Mr Blair claimed he was merely echoing what Mr Gordon Brown had said in the House in October 1997. Though I have not verified Mr Brown's precise words on that occasion, I am sure Mr Blair was telling the truth. That, however, is not the immediate point. The conditions are like a tank painted a forbidding shade of khaki which, on closer inspection, turns out to be made entirely of cardboard, string and sticky tape and is, on that account, liable to come to pieces when faced with a little light rain.

In other words, the criteria are satisfied if Mr Blair and Mr Brown say they are satisfied. Virtually the sole objective tests are the comparative rates of interest and levels of employment in the UK and in those countries which have adopted the euro. At present ours are both relatively high. We would presumably be prepared to lower our rate of interest if the European countries raised their level of employment. Mr Blair did not say anything so simple as that. We may well find ourselves having to tolerate increased unemployment to bring it up to a satisfactory European level. Who can tell? Who indeed!

But in another respect Mr Blair was more forthcoming than any leader has ever been. For this he deserves some credit. He was certainly franker than Mr Brown, who said that adopting the euro had no "constitutional" implications. Fifteen months on, Mr Blair could say: "I do not dismiss the constitutional or political issues. They are real. Monetary union is a big step of integration, but so were the Single European Act and the European Union itself... It is, of course, an intensely political act. However, just as the euro cannot be conceived of except politically, it cannot be made to work except economically."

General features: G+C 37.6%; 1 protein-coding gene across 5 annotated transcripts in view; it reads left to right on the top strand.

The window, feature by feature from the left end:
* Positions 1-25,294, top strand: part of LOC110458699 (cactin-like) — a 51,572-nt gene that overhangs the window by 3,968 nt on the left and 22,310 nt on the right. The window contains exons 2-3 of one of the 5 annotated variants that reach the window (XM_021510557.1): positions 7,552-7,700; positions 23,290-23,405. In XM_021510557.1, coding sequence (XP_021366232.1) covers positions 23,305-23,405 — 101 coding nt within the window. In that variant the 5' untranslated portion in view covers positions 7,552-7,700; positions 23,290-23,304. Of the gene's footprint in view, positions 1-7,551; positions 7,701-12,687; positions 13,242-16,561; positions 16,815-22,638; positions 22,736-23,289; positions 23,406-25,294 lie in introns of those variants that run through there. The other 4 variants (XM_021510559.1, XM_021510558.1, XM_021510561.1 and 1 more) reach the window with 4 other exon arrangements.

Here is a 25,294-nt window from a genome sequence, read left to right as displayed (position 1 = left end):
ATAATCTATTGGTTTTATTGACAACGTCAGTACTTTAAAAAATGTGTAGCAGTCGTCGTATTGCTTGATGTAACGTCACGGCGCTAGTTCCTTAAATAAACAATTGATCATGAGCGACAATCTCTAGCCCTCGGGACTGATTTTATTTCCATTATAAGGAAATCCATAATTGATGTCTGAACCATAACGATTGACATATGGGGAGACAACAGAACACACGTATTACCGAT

The reference to the Single European Act was presumably an attempt to embarrass Mr William Hague. It is always being said that it was Lady Thatcher who "signed" this measure. Why anyone should think it is part of a prime minister's constitutional duties to sign statutes I do not know. They begin:

"Be it enacted by the Queen's most Excellent Majesty, by and with the advice of the Lords Spiritual and Temporal, and Commons, in this present Parliament assembled, and by the authority of the same..."

The prime minister does not come into it. Still, I know what people mean: that this most integrationist of measures was passed under a Thatcher government. She says now that no one explained to her what it meant at the time, which is not an excuse that would stand up in a court of law.

But our politicians have always been coy about Europe. One of the most reticent was Sir Edward Heath. In the 1970 election his party declared that its sole commitment was to negotiate, "no more and no less". Three years later we were in Europe. Two years after that we were cemented in. Mr Blair has at any rate been franker than any of his predecessors. He has even provided a timetable: "The whole process - from a positive referendum result to the withdrawal of sterling - could be completed in about three years."

Lord Dahrendorf has pointed out that what no modern government can afford to do is lose a referendum. If Mr Blair had possessed the nerve to hold one on the euro in summer 1997, he would probably have won; rather as he did in the autumn on Welsh devolution. The fiddling around with cash registers, computers and the like which he is now demanding (and to which the Government is making no substantial contribution) is manifestly an attempt to present the citizens with a fait accompli in 2001. Or, as the Queen says in Alice in Wonderland: "Sentence first - verdict afterwards."